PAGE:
Stephen Kaplan, “The Restorative Benefits of Nature: Toward an Integrative Framework,” Journal of Environmental Psychology 15, no. 3 (1995): 169–182.
Do-Hyung Kang et al., “The Effect of Meditation on Brain Structure: Cortical Thickness Mapping and Diffusion Tensor Imaging,” Social Cognitive and Affective Neuroscience 8, no. 1 (January 2013): 27–33.
A. J. Lewy, R. L. Sack, and C. M. Singer, “Melatonin, Light and Chronobiological Disorders,” Ciba Foundation Symposium 117 (1985): 231–52.
Rick Nauert, “Does Sunlight & Climate Influence Prevalence of ADHD?” Psych Central, October 22, 2013, http://psychcentral.com/news/2013/10/22/does-sunlight-climate-influence….
Robert M. Pressman et al., “Examining the Interface of Family and Personal Traits, Media, and Academic Imperatives Using the Learning Habit Study,” The American Journal of Family Therapy 42, no. 5 (October 20, 2014): 347–63.
John J Ratey and Eric Hagerman, Spark: The Revolutionary New Science of Exercise and the Brain (New York, NY: Little, Brown and Co., 2013).
Rosalina Richards et al., “Adolescent Screen Time and Attachment to Parents and Peers,” Archives of Pediatrics & Adolescent Medicine 164, no. 3 (March 2010): 258–62.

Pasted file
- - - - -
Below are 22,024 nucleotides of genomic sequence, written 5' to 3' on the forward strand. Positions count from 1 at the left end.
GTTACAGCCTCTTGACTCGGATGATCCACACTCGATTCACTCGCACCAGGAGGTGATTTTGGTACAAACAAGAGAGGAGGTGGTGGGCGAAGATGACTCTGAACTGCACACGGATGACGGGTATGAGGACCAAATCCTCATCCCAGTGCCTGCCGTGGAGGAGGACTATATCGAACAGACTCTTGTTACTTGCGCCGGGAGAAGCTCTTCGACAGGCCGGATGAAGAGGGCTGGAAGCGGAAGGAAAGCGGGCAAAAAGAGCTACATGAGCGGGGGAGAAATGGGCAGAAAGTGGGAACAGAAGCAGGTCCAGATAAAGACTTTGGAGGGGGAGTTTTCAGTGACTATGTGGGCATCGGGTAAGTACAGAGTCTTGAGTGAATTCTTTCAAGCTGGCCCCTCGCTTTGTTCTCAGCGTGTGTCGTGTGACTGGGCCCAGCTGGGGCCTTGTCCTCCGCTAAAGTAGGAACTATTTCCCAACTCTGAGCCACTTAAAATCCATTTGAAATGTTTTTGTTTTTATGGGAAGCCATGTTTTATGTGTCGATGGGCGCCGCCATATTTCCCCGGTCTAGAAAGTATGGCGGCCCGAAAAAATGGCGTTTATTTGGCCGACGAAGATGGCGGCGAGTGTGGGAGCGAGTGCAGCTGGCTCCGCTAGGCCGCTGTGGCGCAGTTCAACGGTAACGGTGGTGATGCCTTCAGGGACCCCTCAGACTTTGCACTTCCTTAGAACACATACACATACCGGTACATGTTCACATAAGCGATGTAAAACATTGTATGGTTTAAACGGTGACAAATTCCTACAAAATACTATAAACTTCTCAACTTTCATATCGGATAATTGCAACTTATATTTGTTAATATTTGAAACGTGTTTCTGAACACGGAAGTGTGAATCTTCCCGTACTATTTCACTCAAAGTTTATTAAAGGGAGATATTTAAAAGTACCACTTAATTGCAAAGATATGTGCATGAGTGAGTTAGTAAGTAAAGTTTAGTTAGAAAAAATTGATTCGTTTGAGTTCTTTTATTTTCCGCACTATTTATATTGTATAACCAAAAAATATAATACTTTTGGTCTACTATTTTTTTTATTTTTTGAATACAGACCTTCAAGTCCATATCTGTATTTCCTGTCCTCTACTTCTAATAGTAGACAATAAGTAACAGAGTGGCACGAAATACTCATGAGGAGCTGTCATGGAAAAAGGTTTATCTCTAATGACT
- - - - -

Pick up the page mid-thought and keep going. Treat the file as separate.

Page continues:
Michelle A Short et al., “Time for Bed: Parent-Set Bedtimes Associated with Improved Sleep and Daytime Functioning in Adolescents,” Sleep 34, no. 6 (June 2011): 797–800.
L. Strathearn, “Maternal Neglect: Oxytocin, Dopamine and the Neurobiology of Attachment: Maternal Neglect: Oxytocin, Dopamine and Attachment,” Journal of Neuroendocrinology 23, no. 11 (November 2011): 1054–65.
J.B. Wallace (2015). Why Children Need Chores. The Wall Street Journal. Retrieved from: http://www.wsj.com/articles/why-children-need-chores-1426262655
Nancy M. Wells, “At Home with Nature: Effects of ‘Greenness’ on Children’s Cognitive Functioning,” Environment and Behavior 32, no. 6 (November 1, 2000): 775–95.
Helen Y. Weng et al., “Compassion Training Alters Altruism and Neural Responses to Suffering,” Psychological Science 24, no. 7 (July 1, 2013): 1171–80.